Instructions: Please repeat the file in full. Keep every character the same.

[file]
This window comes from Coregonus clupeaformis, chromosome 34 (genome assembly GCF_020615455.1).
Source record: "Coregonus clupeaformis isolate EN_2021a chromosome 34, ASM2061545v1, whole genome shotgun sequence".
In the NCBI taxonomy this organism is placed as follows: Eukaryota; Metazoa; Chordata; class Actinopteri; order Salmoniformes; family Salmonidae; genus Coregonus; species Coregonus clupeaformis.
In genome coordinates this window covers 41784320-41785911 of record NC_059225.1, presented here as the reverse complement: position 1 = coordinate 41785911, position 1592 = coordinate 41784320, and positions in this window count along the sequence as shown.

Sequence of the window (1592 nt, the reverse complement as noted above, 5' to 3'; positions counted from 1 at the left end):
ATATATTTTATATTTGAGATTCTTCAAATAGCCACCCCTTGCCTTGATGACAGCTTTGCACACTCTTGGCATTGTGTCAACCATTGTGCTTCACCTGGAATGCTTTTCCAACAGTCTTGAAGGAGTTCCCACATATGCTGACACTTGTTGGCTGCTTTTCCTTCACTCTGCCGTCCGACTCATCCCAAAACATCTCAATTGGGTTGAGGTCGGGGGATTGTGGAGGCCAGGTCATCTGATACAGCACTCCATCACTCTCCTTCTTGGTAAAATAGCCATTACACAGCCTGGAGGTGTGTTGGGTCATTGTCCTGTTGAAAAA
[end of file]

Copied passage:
This window comes from Coregonus clupeaformis, chromosome 34 (genome assembly GCF_020615455.1).
Source record: "Coregonus clupeaformis isolate EN_2021a chromosome 34, ASM2061545v1, whole genome shotgun sequence".
In the NCBI taxonomy this organism is placed as follows: Eukaryota; Metazoa; Chordata; class Actinopteri; order Salmoniformes; family Salmonidae; genus Coregonus; species Coregonus clupeaformis.
In genome coordinates this window covers 41784320-41785911 of record NC_059225.1, presented here as the reverse complement: position 1 = coordinate 41785911, position 1592 = coordinate 41784320, and positions in this window count along the sequence as shown.

Sequence of the window (1592 nt, the reverse complement as noted above, 5' to 3'; positions counted from 1 at the left end):
ATATATTTTATATTTGAGATTCTTCAAATAGCCACCCCTTGCCTTGATGACAGCTTTGCACACTCTTGGCATTGTGTCAACCATTGTGCTTCACCTGGAATGCTTTTCCAACAGTCTTGAAGGAGTTCCCACATATGCTGACACTTGTTGGCTGCTTTTCCTTCACTCTGCCGTCCGACTCATCCCAAAACATCTCAATTGGGTTGAGGTCGGGGGATTGTGGAGGCCAGGTCATCTGATACAGCACTCCATCACTCTCCTTCTTGGTAAAATAGCCATTACACAGCCTGGAGGTGTGTTGGGTCATTGTCCTGTTGAAAAA